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Alfred Vail
Alfred Lewis Vail (September 25, 1807 – January 18, 1859) was an American machinist and inventor. Along with Samuel Morse, Vail was central in developing and commercializing American telegraphy between 1837 and 1844.[1] Vail and Morse were the first two telegraph operators on Morse's first experimental line between Washington, DC, and Baltimore, and Vail took charge of building and managing several early telegraph lines between 1845 and 1848. He was also responsible for several technical innovations of Morse's system, particularly the sending key and improved recording registers and relay magnets
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SNAC
SNAC, or Social Networks and Archival Context, is an online effort for discovering, locating, and using distributed historical records started by a collaboration of United States-based organizations. It was established in 2010, with funding from the National Endowment for the Humanities (NEH) by the National Archives and Records Administration (NARA),[1] California Digital Library (CDL), Institute for Advanced Technology in the Humanities (IATH) at the University of Virginia and the University of California, Berkeley School of Information.[2][3] See also[edit] Archival Resource Key (ARK)References[edit]^ Ferriero, David (2015-08-18). "Introducing SNAC". National Archives - AOTUS blog. Retrieved 2017-05-08.  ^ "SNAC: Social Networks and Archival Context". socialarchive.iath.virginia.edu. Retrieved 2017-05-08.  ^ Larson, Ray R.; Pitti, Daniel; Turner, Adrian (2014)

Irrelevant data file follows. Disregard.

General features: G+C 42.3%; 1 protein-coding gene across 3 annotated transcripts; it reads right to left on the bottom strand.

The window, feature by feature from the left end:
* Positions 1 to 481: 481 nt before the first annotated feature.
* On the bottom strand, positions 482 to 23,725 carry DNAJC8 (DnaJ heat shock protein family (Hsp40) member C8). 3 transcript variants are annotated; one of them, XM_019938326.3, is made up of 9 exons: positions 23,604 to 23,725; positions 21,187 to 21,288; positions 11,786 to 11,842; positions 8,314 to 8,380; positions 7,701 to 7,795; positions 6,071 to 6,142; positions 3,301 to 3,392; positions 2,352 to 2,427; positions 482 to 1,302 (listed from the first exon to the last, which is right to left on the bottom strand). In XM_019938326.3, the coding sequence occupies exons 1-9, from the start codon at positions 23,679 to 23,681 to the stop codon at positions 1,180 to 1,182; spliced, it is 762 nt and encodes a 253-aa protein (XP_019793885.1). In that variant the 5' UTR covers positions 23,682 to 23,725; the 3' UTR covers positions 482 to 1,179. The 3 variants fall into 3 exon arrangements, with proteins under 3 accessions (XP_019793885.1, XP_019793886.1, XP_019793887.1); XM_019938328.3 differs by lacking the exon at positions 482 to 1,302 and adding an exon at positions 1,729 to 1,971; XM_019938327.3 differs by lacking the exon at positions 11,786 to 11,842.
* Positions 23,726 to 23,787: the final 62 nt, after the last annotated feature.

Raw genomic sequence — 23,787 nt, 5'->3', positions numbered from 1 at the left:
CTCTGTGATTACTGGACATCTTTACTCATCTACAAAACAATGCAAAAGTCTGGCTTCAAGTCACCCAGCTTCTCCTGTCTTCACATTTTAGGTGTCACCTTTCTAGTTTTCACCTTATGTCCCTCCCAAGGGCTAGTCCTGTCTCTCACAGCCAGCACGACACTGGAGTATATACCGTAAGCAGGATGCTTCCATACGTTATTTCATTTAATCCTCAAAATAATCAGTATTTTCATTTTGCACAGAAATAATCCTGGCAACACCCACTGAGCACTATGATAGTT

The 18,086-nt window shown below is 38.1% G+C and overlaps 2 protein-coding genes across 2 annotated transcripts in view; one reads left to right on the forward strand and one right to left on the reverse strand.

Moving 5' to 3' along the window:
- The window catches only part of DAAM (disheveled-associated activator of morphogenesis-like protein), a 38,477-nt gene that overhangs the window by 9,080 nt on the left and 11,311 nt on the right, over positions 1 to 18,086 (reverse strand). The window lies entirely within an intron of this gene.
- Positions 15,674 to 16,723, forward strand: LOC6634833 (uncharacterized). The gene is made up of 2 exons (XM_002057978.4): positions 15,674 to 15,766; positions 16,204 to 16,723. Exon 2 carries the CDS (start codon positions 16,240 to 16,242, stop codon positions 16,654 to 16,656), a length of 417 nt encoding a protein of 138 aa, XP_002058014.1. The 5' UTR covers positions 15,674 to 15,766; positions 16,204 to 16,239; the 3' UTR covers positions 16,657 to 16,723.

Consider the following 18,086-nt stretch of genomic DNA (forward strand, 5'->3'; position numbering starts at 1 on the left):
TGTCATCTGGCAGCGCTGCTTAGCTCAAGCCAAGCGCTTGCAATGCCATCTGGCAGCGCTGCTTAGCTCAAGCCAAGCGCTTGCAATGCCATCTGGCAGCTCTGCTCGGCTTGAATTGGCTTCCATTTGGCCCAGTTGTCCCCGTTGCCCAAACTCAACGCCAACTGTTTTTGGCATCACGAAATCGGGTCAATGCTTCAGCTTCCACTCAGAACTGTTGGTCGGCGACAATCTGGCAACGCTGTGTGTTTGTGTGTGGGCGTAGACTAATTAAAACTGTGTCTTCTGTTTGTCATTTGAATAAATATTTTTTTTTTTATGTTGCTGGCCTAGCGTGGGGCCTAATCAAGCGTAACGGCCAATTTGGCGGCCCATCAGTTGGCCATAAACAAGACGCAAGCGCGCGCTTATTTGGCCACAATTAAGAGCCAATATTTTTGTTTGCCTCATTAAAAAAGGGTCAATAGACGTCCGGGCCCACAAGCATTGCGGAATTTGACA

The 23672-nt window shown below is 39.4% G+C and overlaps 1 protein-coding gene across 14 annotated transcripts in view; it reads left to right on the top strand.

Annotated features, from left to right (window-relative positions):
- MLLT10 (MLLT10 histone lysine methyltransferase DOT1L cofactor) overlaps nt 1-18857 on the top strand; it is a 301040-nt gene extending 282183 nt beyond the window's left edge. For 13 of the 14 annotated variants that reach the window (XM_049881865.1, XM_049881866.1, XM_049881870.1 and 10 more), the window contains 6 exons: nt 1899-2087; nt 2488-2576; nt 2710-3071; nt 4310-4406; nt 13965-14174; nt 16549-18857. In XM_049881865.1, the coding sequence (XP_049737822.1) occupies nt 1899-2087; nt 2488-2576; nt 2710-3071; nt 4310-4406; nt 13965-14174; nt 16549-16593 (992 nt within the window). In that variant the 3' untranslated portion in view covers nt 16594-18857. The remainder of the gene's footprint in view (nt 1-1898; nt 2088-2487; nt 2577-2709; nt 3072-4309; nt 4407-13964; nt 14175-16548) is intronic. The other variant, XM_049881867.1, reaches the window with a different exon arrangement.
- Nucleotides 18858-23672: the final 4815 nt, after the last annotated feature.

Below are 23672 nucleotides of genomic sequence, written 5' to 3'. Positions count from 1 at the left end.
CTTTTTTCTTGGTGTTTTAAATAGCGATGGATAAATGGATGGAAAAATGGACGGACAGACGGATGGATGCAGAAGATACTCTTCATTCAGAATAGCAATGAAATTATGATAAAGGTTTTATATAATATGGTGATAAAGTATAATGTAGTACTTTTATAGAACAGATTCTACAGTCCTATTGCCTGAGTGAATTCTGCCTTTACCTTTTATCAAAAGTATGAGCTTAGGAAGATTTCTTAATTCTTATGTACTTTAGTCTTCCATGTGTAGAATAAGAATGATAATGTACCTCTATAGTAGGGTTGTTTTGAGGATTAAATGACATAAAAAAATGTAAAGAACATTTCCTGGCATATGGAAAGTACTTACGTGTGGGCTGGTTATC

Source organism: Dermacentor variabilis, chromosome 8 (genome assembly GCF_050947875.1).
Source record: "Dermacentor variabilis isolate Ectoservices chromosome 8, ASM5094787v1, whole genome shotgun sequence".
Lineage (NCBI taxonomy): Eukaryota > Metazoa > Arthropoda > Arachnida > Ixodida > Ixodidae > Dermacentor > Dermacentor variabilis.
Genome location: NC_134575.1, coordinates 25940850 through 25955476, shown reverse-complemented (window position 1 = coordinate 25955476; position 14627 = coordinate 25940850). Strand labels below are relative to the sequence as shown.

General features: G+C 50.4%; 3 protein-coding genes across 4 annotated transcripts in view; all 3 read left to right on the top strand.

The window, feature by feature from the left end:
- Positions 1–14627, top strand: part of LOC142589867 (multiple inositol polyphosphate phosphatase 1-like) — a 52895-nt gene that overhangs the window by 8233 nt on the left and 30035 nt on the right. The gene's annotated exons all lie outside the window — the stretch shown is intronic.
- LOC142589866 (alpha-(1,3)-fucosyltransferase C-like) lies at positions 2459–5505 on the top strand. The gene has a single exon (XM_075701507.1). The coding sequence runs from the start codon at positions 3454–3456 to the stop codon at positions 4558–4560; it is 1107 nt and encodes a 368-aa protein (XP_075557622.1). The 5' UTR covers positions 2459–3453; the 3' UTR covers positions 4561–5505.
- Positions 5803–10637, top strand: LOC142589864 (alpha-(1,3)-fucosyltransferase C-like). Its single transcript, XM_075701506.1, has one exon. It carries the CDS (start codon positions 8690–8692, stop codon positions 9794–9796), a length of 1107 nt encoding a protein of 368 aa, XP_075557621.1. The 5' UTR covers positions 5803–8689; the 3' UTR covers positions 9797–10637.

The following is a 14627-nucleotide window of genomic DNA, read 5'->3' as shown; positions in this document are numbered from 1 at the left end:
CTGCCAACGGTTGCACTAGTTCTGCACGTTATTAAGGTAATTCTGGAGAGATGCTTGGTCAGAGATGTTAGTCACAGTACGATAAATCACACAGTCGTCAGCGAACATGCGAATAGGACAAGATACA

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Francis O. J. Smith